CHAPTER 14 - PHALL-82241 PINDYCK CHAPTER 14 page 6 of 22 FIGURE 14.1 Marginal Revenue Product Wage(dollars per hour Competitive Output Market MRPL

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Unformatted text preview: PHALL-82241 PINDYCK CHAPTER 14 page 6 of 22 FIGURE 14.1 Marginal Revenue Product Wage (dollars per hour) Competitive Output Market MRPL � MPL · P Monopolistic Output Market MRPL � MPL · MR Hours of work In a competitive factor market in which the producer is a price taker, the buyer’s demand for an input is given by the marginal revenue product curve. The MRP curve falls because the marginal product of labor falls as hours of work increase. When the producer of the product has monopoly power, the demand for the input is also given by the MRP curve. In this case, however, the MRP curve falls because both the marginal product of labor and marginal revenue fall. Fig 14-01.EPS PHALL-82241 PINDYCK CHAPTER 14 FIGURE 14.2 Hiring by a Firm in the Labor Market (with Fixed Capital) Price of labor w* SL MRPL � DL L* Quantity of labor In a competitive labor market, a firm faces a perfectly elastic supply of labor SL and can hire as many workers as it wants at a wage rate w*. The firm’s demand for labor DL is given by its marginal revenue product of labor MRPL. The profit-maximizing firm will hire L* units of labor at the point where the marginal revenue product of labor is equal to the wage rate. Fig 14-02.EPS page 7 of 22 PHALL-82241 PINDYCK CHAPTER 14 FIGURE 14.3 A Shift in the Supply of Labor Price of labor w1 S1 w2 S2 MRPL = DL L1 L2 Quantity of labor When the supply of labor facing the firms is S1, the firm hires L1 units of labor at wage w1. But when the market wage rate decreases and the supply of labor shifts to S2, the firm maximizes its profit by moving along the demand for labor curve until the new wage rate w2 is equal to the marginal revenue product of labor. As a result, L2 units of labor are hired. Fig 14-03.EPS page 8 of 22 PHALL-82241 PINDYCK CHAPTER 14 page 9 of 22 FIGURE 14.4 Firm’s Demand Curve for Labor (with Variable Capital) Wage (dollars per hour) 20 A C 15 B DL 10 MRPL1 5 40 80 120 MRPL2 160 When two or more inputs are variable, a firm’s demand for one input depends on the marginal revenue product of both inputs. When the wage rate is $20, A represents one point on the firm’s demand for labor curve. When the wage rate falls to $15, the marginal product of capital rises, encouraging the firm to rent more machinery and hire more labor. As a result, the MRP curve shifts from MRPL1 to MRPL2, generating a new point C on the firm’s demand for labor curve. Thus A and C are on the demand for labor curve, but B is not. Fig 14-04.EPS Hours of work PHALL-82241 PINDYCK CHAPTER 14 page 10 of 22 FIGURE 14.5 The Industry Demand for Labor Wage (dollars per hour) 15 Wage (dollars per hour) 15 Horizontal Sum If Product Price Unchanged 10 10 MRPL2 MRPL1 Industry Demand Curve 5 5 50 100 (a) 120 150 Labor (worker-hours) L0 L1 L2 (b) Labor (worker-hours) The demand curve for labor of a competitive firm, MRPL1 in (a), takes the product price as given. But as the wage rate falls from $15 to $10 per hour, the product price also falls. Thus the firm’s demand curve shifts downward to MRPL2. As a result, the industry demand curve, shown in (b), is more inelastic than the demand curve that would be obtained if the product price were assumed to be unchanged. Fig 14-05.EPS PHALL-82241 PINDYCK CHAPTER 14 FIGURE 14.6 The Short- and Long-Run Demand for Jet Fuel Price MRPSR MRPLR Quantity of jet fuel The short-run demand for jet fuel MRPSR is more inelastic than the long-run demand MRPLR. In the short run, airlines cannot reduce fuel consumption much when fuel prices increase. In the long run, however, they can switch to longer, more fuelefficient routes and put more fuel-efficient planes into service. Fig 14-06.EPS page 11 of 22 PHALL-82241 PINDYCK CHAPTER 14 page 12 of 22 FIGURE 14.7 A Firm’s Input Supply in a Competitive Factor Market Price (dollars per yard) Market Supply of Fabric Price (dollars per yard) S Supply of Fabric Facing Firm Market Demand for Fabric 10 D 100 (a) 10 ME = AE Demand for Fabric Yards of fabric MRP 50 (b) Yards of fabric In a competitive factor market, a firm can buy any amount of the input it wants without affecting the price. Therefore, the firm faces a perfectly elastic supply curve for that input. As a result, the quantity of the input purchased by the producer of the product is determined by the intersection of the input demand and supply curves. In (a), the industry quantity demanded and quantity supplied of fabric are equated at a price of $10 per yard. In (b), the firm faces a horizontal marginal expenditure curve at a price of $10 per yard of fabric and chooses to buy 50 yards. Fig 14-07.EPS PHALL-82241 PINDYCK CHAPTER 14 FIGURE 14.8 Backward-Bending Supply of Labor Wage (dollars per hour) Supply of Labor Hours of work per day When the wage rate increases, the hours of work supplied increase initially but can eventually decrease as individuals choose to enjoy more leisure and to work less. The backward-bending portion of the labor supply curve arises when the income effect of the higher wage (which encourages more leisure) is greater than the substitution effect (which encourages more work). Fig 14-08.EPS page 13 of 22 PHALL-82241 PINDYCK CHAPTER 14 page 14 of 22 FIGURE 14.9 Substitution and Income Effects of a Wage Increase 720 R w � $30 Income (dollars per day) 240 P w � $10 B C A Q 12 16 19 24 Hours of leisure Substitution Effect Income Effect When the wage rate increases from $10 to $30 per hour, the worker’s budget line shifts from PQ to RQ. In response, the worker moves from A to B while decreasing work hours from 8 to 5. The reduction in hours worked arises because the income effect outweighs the substitution effect. In this case, the supply of labor curve is backward bending. Fig 14-09.EPS PHALL-82241 PINDYCK CHAPTER 14 page 15 of 22 FIGURE 14.10 Labor Market Equilibrium Competitive Output Market Monopolistic Output Market Wage Wage SL SL vM wM wC B A P · MPL DL = MRPL LC (a) Number of workers DL = MRPL Number of workers LM (b) In a competitive labor market in which the output market is competitive, the equilibrium wage wc is given by the intersection of the demand for labor (marginal revenue product) curve and the supply of labor curve. This is point A in part (a) of the figure. Part (b) shows that when the producer has monopoly power, the marginal value of a worker vM is greater than the wage wM. Thus too few workers are employed. (Point B determines the quantity of labor that the firm hires and the wage rate paid.) Fig 14-10.EPS PHALL-82241 PINDYCK CHAPTER 14 FIGURE 14.11 Economic Rent Wage SL Economic Rent A w* B DL � MRPL 0 L* Number of workers The economic rent associated with the employment of labor is the excess of wages paid above the minimum amount needed to hire workers. The equilibrium wage is given by A, at the intersection of the labor supply and labor demand curves. Because the supply curve is upward sloping, some workers would have accepted jobs for a wage less than w*. The green-shaded area ABw* is the economic rent received by all workers. Fig 14-11.EPS page 16 of 22 PHALL-82241 PINDYCK CHAPTER 14 page 17 of 22 FIGURE 14.12 Land Rent Price (dollars per acre) Supply of Land s2 s1 D2 D1 Number of acres When the supply of land is perfectly inelastic, the market price of land is determined at the point of intersection with the demand curve. The entire value of the land is then an economic rent. When demand is given by D1, the economic rent per acre is given by s1, and when demand increases to D2, rent per acre increases to s2. Fig 14-12.EPS PHALL-82241 PINDYCK CHAPTER 14 FIGURE 14.13 The Shortage of Skilled Military Personnel Wage SL w* w0 Shortage DL = MRPL Number of skilled workers When the wage w* is paid to military personnel, the labor market is in equilibrium. When the wage is kept below w*, at w0, there is a shortage of personnel because the quantity of labor demanded is greater than the quantity supplied. Fig 14-13.EPS page 18 of 22 PHALL-82241 PINDYCK CHAPTER 14 page 19 of 22 FIGURE 14.14 Marginal and Average Expenditure Price (per unit of input) 20 Marginal Expenditure (ME) 15 wC w* � 13 C SL � Average Expenditure (AE) 10 D � MRPL � MV 5 1 2 3 4 L* 5 6 Units of input LC When the buyer of an input has monopsony power, the marginal expenditure curve lies above the average expenditure curve because the decision to buy an extra unit raises the price that must be paid for all units, not just for the last one. The number of units of input purchased is given by L*, at the intersection of the marginal revenue product and marginal expenditure curves. The corresponding wage rate w* is lower than the competitive wage wc. Fig 14-14.EPS PHALL-82241 PINDYCK CHAPTER 14 page 20 of 22 FIGURE 14.15 Monopoly Power of Sellers of Labor Wage per worker w1 w2 SL A w* DL MR L1 L2 L* Number of workers When a labor union is a monopolist, it chooses among points on the buyer’s demand for labor curve DL. The seller can maximize the number of workers hired, at L*, by agreeing that workers will work at wage w*. The quantity of labor L1 that maximizes the rent earned by employees is determined by the intersection of the marginal revenue and supply of labor curves; union members will receive a wage rate of w1. Finally, if the union wishes to maximize total wages paid to workers, it should allow L2 union members to be employed at a wage rate of w2. At that point, the marginal revenue to the union will be zero. Fig 14-15.EPS PHALL-82241 PINDYCK CHAPTER 14 FIGURE 14.16 Wage Discrimination in Unionized and Nonunionized Sectors SL Wage per worker wU w* w NU DU ∆L U DNU ∆L NU DL Number of workers When a monopolistic union raises the wage in the unionized sector of the economy from w* to wU, employment in that sector falls, as shown by the movement along the demand curve DU. For the total supply of labor, given by SL, to remain unchanged, the wage in the nonunionized sector must fall from w* to wNU, as shown by the movement along the demand curve DNU. Fig 14-16.EPS page 21 of 22 PHALL-82241 PINDYCK CHAPTER 14 FIGURE 14.17 Union Workers as a Percentage of Total Percent 24 22 20 18 16 14 12 Year 10 1980 1982 1984 1986 1988 1990 1992 1994 1996 1998 2000 2002 2004 2006 2008 The percentage of workers that are unionized has been declining steadily over the past 25 years. Source: Bureau of Labor Statistics. Fig 14-17.EPS page 22 of 22 ...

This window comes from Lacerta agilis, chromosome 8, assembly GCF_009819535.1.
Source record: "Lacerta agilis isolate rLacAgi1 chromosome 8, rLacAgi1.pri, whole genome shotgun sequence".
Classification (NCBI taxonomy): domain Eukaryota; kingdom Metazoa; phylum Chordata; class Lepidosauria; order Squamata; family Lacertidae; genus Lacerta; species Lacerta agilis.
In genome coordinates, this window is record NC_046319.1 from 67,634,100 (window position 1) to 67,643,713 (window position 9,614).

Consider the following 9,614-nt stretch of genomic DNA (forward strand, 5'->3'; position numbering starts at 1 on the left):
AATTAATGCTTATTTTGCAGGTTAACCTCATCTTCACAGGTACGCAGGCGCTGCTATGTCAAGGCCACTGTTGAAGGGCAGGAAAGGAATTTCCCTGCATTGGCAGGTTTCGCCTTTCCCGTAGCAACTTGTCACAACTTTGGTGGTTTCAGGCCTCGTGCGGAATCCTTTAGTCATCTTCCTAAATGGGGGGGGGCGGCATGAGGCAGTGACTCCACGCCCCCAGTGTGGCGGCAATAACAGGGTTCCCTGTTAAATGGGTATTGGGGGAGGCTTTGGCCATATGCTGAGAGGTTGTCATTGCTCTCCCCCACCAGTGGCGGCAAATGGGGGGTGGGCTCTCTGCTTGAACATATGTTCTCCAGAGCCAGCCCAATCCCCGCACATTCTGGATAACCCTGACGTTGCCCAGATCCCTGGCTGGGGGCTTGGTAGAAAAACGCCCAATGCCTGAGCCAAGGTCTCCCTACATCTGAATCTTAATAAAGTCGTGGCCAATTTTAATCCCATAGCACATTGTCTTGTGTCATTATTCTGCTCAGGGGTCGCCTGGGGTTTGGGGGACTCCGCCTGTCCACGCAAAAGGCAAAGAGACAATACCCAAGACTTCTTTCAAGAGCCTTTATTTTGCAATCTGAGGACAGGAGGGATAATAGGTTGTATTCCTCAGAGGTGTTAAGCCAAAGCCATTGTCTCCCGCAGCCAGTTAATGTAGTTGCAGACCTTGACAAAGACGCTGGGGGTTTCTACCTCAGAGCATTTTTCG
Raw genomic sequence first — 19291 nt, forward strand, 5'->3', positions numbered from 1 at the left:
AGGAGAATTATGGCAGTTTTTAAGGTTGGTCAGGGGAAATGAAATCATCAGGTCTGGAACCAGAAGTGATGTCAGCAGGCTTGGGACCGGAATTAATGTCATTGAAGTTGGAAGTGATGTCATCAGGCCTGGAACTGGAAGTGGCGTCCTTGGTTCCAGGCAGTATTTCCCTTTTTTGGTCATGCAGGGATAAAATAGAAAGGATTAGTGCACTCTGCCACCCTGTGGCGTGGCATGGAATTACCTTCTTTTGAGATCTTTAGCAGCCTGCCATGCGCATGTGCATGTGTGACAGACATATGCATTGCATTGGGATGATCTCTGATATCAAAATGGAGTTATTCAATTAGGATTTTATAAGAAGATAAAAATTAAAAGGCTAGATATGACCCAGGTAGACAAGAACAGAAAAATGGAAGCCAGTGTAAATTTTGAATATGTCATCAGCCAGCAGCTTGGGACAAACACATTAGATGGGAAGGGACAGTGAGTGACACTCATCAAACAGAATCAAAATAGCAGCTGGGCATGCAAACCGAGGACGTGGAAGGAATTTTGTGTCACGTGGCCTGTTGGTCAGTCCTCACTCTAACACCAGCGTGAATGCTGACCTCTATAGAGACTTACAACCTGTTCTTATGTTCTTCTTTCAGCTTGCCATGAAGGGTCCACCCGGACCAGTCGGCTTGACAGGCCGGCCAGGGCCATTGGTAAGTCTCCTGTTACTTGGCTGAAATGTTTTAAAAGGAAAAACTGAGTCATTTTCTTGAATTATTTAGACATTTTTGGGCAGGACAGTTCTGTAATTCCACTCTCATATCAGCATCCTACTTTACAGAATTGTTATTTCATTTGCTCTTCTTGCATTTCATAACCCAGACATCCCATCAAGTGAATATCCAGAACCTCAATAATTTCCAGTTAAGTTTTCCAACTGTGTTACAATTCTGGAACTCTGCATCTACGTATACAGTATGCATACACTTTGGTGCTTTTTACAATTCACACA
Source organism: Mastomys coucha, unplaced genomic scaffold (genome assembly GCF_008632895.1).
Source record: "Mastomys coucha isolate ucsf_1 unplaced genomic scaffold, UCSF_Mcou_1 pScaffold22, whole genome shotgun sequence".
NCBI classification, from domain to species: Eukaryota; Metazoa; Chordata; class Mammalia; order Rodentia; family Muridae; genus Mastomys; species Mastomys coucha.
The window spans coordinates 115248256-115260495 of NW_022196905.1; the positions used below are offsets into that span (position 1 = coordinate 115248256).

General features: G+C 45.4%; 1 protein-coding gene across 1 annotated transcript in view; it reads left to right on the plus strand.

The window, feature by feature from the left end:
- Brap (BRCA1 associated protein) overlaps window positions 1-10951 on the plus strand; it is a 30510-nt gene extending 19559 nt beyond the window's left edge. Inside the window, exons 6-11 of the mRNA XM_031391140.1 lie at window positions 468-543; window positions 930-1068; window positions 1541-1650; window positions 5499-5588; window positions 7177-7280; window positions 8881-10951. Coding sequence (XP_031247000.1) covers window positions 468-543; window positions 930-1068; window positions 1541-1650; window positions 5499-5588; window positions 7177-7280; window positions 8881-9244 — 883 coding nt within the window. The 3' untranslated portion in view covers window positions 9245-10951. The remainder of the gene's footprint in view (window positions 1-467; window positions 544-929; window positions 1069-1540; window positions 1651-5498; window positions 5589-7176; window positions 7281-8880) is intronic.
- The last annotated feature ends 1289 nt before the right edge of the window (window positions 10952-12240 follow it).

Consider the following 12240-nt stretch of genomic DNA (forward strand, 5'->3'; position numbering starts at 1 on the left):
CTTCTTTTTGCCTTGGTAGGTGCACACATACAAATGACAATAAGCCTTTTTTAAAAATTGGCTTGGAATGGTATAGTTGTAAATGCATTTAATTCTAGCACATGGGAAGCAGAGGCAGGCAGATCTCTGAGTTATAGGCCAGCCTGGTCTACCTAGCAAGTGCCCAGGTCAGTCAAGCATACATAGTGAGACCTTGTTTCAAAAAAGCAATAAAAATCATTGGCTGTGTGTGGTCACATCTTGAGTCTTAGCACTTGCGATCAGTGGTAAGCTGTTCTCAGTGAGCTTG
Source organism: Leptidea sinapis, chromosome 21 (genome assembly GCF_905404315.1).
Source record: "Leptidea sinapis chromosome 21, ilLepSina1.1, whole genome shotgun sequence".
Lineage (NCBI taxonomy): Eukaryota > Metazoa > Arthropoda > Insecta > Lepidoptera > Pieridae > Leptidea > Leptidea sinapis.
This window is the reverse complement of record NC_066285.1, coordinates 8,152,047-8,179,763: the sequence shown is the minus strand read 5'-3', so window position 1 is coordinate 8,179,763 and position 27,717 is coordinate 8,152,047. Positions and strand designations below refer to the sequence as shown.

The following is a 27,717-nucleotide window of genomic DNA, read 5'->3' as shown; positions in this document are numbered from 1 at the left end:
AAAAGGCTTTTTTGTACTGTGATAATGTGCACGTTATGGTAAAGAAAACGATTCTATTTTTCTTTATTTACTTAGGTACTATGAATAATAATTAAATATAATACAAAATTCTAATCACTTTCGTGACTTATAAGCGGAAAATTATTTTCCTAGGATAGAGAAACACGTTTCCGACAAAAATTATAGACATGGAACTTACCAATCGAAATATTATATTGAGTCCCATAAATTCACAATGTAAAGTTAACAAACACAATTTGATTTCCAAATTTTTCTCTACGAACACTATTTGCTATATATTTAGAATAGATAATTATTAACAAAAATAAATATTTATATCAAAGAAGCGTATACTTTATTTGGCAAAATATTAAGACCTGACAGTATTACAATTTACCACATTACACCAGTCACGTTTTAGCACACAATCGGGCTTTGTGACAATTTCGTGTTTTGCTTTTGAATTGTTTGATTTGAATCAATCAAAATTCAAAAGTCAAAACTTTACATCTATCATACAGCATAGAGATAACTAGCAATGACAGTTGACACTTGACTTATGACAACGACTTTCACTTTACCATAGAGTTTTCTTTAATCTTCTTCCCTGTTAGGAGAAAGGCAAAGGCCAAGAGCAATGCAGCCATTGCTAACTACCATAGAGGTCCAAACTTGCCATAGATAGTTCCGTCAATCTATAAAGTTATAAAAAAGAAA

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This note was uploaded on 09/28/2011 for the course ECON 105 taught by Professor Prof.eco during the Spring '11 term at Indian School of Business.